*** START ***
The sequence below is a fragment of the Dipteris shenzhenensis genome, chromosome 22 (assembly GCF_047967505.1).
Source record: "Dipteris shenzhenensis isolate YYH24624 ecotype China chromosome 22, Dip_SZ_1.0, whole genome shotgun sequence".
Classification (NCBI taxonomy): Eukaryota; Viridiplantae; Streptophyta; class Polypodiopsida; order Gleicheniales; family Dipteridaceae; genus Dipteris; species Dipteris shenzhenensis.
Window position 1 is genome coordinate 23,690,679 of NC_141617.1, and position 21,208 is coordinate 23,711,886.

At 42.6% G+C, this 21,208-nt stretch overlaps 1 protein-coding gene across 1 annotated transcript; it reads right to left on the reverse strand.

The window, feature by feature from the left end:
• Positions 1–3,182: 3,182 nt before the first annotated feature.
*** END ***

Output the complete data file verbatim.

The sequence below is a fragment of the Dipteris shenzhenensis genome, chromosome 22 (assembly GCF_047967505.1).
Source record: "Dipteris shenzhenensis isolate YYH24624 ecotype China chromosome 22, Dip_SZ_1.0, whole genome shotgun sequence".
Classification (NCBI taxonomy): Eukaryota; Viridiplantae; Streptophyta; class Polypodiopsida; order Gleicheniales; family Dipteridaceae; genus Dipteris; species Dipteris shenzhenensis.
Window position 1 is genome coordinate 23,690,679 of NC_141617.1, and position 21,208 is coordinate 23,711,886.

At 42.6% G+C, this 21,208-nt stretch overlaps 1 protein-coding gene across 1 annotated transcript; it reads right to left on the reverse strand.

The window, feature by feature from the left end:
• Positions 1–3,182: 3,182 nt before the first annotated feature.